Technology Is Tireless
Mary Cronin, an education professor in Massachusetts, was a special education teacher for seven years, and she has seen the technology revolution unfold. When she was teaching, she sometimes used software as a way to supplement her own classroom lessons. Software programs allow for the constant repetition and reinforcement that students need to make progress. If a student senses that a teacher is getting tired, Cronin said, they tend to lose their focus also. But the computer is “unflagging, and corrects the student in a positive way every time,” she said.
The most successful teaching for children with special education needs involves visual, auditory and kinesthetic (tactile) learning, Cronin says. Up until the days of the iPad, the kinesthetic piece was missing from learning software, and from many classrooms.
Some teachers skipped the tactile part of learning because it was cumbersome and potentially messy (like writing letters in shaving cream, for example), Cronin said.
But the iPad includes a hands-on element that is easy to use. “It’s not as sensory as true tactile learning,” she says, “but it still uses that part of the brain.”
In general Cronin has found that technology is making it easy to personalize a student’s instruction. Software is self-paced and allows students to skip quickly through parts they are strong in and spend more time on the parts the struggle with.
“It can be so easily individualized,” she says. “Which is ultimately what special education is about.”
Of course, the software is not replacing direct instruction from teachers and it is only as good as the teacher using it. If teachers aren’t trained in using tablets or other assistive technology, their students won’t get the best results, Cronin says. Because of the pace that new technology is being developed, teachers can become overwhelmed, she said.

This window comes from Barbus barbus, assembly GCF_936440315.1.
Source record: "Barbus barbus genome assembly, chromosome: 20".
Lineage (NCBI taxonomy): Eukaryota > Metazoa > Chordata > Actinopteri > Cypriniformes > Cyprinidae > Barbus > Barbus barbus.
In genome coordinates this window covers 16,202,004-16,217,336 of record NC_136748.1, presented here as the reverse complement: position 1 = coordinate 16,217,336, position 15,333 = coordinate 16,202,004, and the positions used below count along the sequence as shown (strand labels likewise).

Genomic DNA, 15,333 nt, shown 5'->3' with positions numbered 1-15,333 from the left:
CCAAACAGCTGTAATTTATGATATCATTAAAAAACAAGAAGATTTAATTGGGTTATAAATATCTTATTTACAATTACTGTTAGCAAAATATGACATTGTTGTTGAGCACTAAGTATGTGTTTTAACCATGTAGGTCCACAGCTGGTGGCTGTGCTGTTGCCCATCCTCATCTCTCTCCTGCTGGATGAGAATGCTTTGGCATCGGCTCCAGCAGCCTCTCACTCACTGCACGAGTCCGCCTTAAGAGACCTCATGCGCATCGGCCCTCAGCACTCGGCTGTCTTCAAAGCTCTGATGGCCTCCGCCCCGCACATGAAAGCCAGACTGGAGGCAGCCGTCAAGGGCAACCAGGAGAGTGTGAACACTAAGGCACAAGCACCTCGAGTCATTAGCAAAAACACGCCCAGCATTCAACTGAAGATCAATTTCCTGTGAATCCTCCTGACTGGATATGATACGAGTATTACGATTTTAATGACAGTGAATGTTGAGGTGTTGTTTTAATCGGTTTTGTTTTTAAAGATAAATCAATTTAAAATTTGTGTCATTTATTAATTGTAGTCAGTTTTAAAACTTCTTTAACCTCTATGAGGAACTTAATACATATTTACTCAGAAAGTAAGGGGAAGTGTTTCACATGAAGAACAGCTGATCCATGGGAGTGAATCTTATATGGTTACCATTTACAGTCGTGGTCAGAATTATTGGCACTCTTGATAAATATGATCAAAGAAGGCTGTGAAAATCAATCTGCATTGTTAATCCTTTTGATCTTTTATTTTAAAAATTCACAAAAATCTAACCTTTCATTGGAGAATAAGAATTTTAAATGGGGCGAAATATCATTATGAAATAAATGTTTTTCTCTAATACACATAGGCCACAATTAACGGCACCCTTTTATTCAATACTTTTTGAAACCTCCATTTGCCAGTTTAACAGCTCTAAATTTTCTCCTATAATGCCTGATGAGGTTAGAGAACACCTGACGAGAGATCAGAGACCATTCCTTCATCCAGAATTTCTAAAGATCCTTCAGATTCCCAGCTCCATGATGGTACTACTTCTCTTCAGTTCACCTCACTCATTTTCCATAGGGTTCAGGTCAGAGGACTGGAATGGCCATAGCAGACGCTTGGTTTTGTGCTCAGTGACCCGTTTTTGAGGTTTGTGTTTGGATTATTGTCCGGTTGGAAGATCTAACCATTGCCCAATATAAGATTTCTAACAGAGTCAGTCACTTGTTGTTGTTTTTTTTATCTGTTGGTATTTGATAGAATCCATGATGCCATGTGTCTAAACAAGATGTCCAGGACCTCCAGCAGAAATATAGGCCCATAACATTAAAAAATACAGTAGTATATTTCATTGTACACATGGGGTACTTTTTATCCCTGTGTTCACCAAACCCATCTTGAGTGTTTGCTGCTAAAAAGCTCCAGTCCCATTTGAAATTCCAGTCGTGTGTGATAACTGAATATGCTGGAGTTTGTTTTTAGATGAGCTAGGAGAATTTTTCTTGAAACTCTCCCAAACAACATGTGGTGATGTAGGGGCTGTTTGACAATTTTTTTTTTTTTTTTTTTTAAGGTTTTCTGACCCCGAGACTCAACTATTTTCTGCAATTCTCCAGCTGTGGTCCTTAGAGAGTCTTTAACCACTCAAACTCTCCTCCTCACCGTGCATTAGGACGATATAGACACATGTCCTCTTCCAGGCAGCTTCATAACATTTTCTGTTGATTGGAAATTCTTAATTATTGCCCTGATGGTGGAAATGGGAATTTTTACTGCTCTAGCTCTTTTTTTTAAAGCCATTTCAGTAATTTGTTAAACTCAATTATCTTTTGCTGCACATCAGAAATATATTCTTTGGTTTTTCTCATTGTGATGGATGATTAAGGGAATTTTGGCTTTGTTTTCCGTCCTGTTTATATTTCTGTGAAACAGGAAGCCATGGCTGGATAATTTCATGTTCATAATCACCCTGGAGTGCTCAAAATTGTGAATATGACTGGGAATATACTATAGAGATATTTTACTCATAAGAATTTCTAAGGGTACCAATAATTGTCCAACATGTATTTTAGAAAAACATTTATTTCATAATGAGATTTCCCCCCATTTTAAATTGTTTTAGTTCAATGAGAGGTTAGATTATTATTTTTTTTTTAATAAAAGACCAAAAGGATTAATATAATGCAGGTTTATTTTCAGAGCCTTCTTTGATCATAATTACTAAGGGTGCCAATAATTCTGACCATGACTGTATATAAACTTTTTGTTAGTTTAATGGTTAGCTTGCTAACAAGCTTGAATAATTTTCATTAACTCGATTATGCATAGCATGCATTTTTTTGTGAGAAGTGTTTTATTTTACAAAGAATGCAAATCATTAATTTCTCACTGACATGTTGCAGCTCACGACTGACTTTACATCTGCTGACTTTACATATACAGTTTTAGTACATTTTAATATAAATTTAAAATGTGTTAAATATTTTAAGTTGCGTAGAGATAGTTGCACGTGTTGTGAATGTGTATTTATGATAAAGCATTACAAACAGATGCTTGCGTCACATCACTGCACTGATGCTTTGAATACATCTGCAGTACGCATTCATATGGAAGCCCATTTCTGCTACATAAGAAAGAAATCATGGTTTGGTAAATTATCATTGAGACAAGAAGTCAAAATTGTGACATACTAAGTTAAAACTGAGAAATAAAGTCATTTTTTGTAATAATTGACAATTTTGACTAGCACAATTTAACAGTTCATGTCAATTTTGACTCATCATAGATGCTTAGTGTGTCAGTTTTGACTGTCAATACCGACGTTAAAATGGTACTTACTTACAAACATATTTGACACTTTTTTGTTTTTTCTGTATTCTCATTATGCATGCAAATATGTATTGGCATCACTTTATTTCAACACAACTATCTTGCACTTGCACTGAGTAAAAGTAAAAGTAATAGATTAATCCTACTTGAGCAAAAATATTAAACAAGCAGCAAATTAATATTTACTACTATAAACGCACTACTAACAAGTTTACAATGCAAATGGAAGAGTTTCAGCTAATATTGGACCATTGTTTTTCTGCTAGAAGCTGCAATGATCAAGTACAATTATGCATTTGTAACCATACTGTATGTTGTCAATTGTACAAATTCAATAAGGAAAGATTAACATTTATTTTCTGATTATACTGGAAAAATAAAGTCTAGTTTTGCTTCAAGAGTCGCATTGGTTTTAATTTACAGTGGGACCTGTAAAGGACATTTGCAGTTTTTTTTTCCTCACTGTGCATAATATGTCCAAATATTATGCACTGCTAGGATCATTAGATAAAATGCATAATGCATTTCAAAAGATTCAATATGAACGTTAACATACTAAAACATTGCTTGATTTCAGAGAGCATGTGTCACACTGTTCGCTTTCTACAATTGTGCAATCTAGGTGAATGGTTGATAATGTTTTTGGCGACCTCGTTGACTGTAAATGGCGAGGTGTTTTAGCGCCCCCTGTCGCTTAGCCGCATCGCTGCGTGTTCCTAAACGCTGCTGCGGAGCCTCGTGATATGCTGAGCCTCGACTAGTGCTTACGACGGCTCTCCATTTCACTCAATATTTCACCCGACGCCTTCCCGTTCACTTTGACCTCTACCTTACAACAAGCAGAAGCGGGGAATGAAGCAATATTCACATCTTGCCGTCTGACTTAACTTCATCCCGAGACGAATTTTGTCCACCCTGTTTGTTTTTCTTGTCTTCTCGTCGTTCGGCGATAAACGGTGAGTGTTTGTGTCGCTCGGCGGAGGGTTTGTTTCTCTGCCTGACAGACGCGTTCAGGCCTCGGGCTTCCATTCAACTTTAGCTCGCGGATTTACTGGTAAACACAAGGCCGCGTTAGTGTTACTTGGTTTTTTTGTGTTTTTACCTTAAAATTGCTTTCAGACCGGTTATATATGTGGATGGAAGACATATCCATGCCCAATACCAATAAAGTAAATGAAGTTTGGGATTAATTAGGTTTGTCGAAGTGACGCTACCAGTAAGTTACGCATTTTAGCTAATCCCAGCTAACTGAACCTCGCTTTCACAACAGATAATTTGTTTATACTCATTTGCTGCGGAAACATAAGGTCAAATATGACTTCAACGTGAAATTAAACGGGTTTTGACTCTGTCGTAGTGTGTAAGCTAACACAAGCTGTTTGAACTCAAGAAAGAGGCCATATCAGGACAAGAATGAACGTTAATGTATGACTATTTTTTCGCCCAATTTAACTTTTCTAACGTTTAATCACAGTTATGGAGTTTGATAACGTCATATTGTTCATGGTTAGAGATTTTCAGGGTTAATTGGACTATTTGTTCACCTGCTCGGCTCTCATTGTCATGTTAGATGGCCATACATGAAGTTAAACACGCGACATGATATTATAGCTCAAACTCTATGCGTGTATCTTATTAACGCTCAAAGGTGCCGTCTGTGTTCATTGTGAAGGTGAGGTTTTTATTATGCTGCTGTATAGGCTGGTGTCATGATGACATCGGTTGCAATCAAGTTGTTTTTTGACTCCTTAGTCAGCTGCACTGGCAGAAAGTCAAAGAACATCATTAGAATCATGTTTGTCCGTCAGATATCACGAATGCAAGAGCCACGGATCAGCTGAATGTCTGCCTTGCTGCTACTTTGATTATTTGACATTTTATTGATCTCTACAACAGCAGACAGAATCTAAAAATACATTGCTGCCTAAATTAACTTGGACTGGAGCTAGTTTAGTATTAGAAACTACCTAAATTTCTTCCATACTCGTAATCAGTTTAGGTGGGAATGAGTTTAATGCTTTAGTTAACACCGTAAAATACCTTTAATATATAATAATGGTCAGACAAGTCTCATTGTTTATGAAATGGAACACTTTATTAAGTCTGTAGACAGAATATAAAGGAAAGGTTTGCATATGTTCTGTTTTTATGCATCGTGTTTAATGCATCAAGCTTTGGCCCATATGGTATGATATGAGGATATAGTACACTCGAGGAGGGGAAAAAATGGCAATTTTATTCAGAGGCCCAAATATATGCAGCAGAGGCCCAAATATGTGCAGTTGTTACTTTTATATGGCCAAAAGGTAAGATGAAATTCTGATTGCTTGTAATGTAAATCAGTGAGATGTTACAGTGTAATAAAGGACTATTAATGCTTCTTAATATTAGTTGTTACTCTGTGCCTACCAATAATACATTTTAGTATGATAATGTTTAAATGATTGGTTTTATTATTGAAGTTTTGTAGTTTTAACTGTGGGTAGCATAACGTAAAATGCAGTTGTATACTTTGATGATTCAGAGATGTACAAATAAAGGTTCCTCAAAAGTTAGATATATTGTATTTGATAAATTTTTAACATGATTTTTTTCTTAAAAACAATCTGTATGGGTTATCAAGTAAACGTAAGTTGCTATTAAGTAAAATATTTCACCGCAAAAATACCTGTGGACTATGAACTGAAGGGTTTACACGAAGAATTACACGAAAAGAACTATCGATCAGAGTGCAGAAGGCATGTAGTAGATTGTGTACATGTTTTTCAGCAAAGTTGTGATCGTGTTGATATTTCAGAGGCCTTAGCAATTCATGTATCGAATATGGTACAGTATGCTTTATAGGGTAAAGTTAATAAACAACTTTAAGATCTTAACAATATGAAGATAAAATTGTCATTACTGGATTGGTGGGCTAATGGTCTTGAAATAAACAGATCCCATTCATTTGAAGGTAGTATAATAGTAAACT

At the IDEAL school, the administration is looking to hire a specialist to help teachers keep pace with this technology revolution. Cronin has also noticed that the new generation of teachers she is teaching is comfortable with technology and she is hopeful that they will be the leaders of the new wave of education technology.
“We need teachers to be at the forefront of how we can use technology in meaningful ways,” she said.
It's Not Just iPads Assistive technology runs the gamut from software to listening systems to pencil grips and over-sized keyboards. Audio books, graphic organizers, talking calculators and talking dictionaries are all examples of assistive technology commonly used to support students in special education.
The various hardware and software helps students with organization, reading, writing, speaking and listening.
Students at the IDEAL school use a large keyboard to help students with fine motor and visual impairment. The keys are also color coded to make it easier to pick out the letters.
There is also an FM listening system in two classrooms to help students with auditory processing, hearing and attention issues. A nice side benefit to using the system (which filters out background noise and makes the teacher’s voice more clear) is that all students tend to pay better attention, said Tobie Franklin, Director of Learning Support at the school.
For assistive technology to be helpful, it’s important that an expert evaluate the student to match their particular needs with the right tool. The Individuals with Disabilities Act (IDEA) requires that technology devices or services be provided to students that need it. Students can ask for an assistive technology evaluation as part of their Individual Education Plan evaluation.